Clearly, the additional coverage available for viewers at golf’s major championships on American satellite carrier DirecTV is designed to supplement, not supplant, the broadcasts of the traditional networks.
Whether it’s NBC/Golf Channel, CBS, ESPN or TNT doing the heavy lifting on a particular day during a majors week, the four bonus channels available on DirecTV offer morsels from the bigger Grand Slam buffet, and are mostly viewed by those who prefer to watch specific holes or players in feature groups.
Yet, secondary and subordinate, it isn’t. In fact, on a given day, the observations and analysis emanating from the satellite company’s off-Broadway stages are better than those of the primary network carrier.
During certain key sports events, DirecTV added multiple secondary channels to its lineup a few years ago, resulting in a boon for golf and tennis fans, in particular. The analysis can be every bit as pithy and probative as the content delivered by the free-to-air TV crews.
Also, it’s frequently less restrained. This week, with mega-conservative CBS handling the coverage – the carrier of the first two rounds, TNT, is leaning heavily on CBS’ on-air talent – the insight on the DirecTV supplemental feeds has been hilarious and heretical by comparison.
While CBS has never met a controversy or awkward circumstance it couldn’t outright ignore, the secondary channels have been funny, flip and at least as illuminating. For those who consider themselves devotees of the game, the DirecTV feeds are a welcome source of inside intel that hasn’t been diluted for mass consumption.
Consider the tandem of Brian Katrek and Michael Breed, who often have been paired for video streams at the majors over the years, and used their coverage of one of the PGA Championship’s featured group to illuminate, educate, and to a degree, titillate.
Breed, a PGA instructor and a staple of golf instruction on Golf Channel, was discussing the obscene lengths that players such as Rory McIlroy are driving the ball off the tee. Some of the gains are because players have grown larger over time, he said.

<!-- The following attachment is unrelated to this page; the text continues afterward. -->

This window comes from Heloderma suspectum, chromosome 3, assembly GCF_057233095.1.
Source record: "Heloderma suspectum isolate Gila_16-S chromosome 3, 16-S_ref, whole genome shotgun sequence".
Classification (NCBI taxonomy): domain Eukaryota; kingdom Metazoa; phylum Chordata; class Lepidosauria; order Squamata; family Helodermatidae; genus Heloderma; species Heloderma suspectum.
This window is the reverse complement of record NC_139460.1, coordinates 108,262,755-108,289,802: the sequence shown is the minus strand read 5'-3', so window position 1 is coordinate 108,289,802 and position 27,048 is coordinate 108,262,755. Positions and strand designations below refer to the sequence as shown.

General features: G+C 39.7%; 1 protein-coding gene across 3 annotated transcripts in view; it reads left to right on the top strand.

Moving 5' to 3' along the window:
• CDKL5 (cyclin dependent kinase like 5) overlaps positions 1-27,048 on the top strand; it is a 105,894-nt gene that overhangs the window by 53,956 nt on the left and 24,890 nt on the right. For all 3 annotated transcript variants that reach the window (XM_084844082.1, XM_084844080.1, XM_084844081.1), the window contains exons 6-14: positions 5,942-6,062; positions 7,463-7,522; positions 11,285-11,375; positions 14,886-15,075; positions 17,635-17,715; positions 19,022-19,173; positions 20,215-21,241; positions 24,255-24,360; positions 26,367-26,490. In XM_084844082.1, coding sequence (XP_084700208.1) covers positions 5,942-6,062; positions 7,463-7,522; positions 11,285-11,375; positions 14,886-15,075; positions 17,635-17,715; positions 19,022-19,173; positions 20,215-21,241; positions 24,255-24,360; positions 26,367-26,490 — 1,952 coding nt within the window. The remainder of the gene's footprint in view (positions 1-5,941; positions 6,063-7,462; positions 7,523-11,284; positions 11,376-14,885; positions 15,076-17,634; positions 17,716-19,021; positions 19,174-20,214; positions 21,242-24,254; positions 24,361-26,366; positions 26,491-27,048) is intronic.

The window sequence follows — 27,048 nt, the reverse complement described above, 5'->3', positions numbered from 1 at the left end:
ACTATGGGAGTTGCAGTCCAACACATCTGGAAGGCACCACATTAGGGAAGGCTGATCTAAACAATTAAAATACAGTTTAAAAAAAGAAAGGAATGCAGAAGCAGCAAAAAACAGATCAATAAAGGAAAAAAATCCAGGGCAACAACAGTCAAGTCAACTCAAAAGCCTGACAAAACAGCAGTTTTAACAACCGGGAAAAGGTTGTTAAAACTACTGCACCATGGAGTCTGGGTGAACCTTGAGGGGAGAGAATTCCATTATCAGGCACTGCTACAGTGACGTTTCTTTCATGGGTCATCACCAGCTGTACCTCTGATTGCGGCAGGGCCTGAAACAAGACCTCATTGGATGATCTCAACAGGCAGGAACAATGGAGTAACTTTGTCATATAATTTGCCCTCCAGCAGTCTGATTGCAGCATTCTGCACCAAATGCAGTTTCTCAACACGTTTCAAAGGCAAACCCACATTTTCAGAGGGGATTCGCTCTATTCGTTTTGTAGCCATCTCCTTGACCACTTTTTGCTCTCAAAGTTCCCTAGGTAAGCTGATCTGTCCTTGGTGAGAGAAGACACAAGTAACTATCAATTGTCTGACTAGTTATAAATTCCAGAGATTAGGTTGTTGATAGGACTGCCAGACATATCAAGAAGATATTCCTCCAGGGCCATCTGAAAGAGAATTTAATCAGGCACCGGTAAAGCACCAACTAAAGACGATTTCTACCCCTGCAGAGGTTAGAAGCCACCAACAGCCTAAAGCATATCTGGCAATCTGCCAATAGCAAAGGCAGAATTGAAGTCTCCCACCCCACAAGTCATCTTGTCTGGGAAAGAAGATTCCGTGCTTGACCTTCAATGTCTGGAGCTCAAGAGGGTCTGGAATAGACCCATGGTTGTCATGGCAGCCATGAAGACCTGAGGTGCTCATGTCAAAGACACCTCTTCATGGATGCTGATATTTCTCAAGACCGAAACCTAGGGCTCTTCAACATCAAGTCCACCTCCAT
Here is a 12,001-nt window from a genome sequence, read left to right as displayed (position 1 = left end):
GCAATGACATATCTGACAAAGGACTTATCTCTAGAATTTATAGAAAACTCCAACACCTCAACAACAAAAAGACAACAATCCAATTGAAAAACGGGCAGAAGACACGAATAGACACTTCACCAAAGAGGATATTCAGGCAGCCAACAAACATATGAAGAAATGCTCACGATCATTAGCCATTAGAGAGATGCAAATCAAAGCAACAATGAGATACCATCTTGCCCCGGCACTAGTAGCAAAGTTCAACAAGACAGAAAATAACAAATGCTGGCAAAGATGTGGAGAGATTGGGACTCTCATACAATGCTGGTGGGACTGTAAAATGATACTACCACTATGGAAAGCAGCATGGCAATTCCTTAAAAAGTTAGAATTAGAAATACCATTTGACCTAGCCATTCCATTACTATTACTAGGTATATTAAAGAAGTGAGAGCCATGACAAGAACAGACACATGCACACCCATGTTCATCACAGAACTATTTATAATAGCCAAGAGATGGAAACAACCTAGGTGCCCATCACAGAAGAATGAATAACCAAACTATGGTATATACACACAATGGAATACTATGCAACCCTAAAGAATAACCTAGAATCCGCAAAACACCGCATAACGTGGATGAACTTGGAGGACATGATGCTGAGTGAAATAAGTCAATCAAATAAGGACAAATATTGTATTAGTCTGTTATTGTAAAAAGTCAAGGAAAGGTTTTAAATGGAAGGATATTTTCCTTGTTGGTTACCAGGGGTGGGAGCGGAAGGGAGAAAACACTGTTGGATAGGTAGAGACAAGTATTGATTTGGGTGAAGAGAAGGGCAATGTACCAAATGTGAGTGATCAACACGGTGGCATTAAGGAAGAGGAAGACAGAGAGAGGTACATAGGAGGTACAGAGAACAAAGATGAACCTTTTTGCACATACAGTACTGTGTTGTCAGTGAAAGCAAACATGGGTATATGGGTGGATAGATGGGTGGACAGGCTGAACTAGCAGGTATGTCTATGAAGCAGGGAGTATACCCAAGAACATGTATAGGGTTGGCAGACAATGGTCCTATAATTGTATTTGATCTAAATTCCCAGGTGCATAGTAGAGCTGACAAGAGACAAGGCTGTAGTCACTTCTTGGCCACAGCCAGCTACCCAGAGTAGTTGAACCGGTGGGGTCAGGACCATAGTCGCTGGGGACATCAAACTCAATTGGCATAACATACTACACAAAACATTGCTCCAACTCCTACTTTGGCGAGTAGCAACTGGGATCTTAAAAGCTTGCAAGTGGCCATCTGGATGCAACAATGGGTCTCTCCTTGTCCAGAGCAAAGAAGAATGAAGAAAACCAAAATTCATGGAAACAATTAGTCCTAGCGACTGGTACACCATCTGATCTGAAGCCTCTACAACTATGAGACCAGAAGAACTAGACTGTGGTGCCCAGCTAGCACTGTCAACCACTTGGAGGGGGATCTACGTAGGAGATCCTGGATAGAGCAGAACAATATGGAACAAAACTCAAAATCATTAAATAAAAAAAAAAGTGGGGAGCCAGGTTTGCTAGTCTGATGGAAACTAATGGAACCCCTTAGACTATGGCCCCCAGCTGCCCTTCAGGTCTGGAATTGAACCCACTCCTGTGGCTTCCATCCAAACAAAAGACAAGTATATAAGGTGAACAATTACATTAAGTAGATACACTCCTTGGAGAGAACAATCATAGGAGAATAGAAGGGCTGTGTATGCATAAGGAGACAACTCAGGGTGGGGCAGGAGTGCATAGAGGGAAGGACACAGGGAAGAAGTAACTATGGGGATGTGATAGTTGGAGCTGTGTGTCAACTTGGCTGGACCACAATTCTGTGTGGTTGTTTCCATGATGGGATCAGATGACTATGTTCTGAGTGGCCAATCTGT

“The average shoe size on the PGA Tour from 1993 to 2013 has gone from 9.5 to 11.5,” Breed said.
“You know what that means?” Katrek said.
He paused while listeners with dirty minds pondered the inevitable off-color reply. Wait for it.
“Bigger socks,” said Katrek, delivering the punch line with perfect timing.
It isn’t just that the coverage is more untethered, either. They even dropped a few newsy tidbits on listeners, pointing out that Quail Hollow founder Johnny Harris and PGA of America CEO Pete Bevacqua were heard agreeing in principle to stage another PGA at the Charlotte, N.C., club.
The commentary, at times, is braver than anything typically uttered on one of the main golf networks. For instance, when McIlroy stood in the rough during the first round, considering the ramifications of a risky approach shot, he turned to his caddie, a boyhood pal from their native Northern Ireland, who took over bag duties for the first time last week.
“Rory said, ‘Is that front bunker a good leave?’ ” Katrek told listeners. “[Caddie] Harry Diamond said, ‘Yeah.’ ”
Katrek, a longtime frontman on the PGA Tour’s SiriusXM coverage, then slung a saucy, rhetorical question toward Diamond that you won’t hear posed anywhere else:
“How would [Diamond] know?” Katrek said.
Excellent, biting observation.
With the bonus coverage starting at 1 p.m. ET over the first two days, the channel selection list included two daily feature groups and coverage of the three closing holes, which has been wrongly dubbed “The Green Mile.” It’s barely a green kilometer.
Many of the guys in the analysts’ chairs pull double duty serving as voices during the online streaming coverage, too. They include Aussie broadcast veteran Luke Elvy, Fox regular Shane O’Donoghue, Milwaukee Brewers play-by-play man Brian Anderson and former tour player Bill Kratzert, a fan favorite who has worked for every broadcaster on this side of the Atlantic.
Katrek joked Friday morning that he’d barely have time to eat or take a bathroom break. He went from walking as a roving analyst in the morning straight into the announcer’s chair as the afternoon wave began. Rest assured, unlike some of the big-money guys in the air-conditioned network booths, the DirecTV crew has been trodding sod all week.
As Katrek climbed into the broadcast booth Friday after spending a steamy morning marching with the Kuchar group, Katrek looked at Breed on camera and cracked, “I hope we look better than we smell.”
Actually, it’s the sound that matters most, and the DirecTV lineup is an aural treat for those looking for more variety on their majors menu.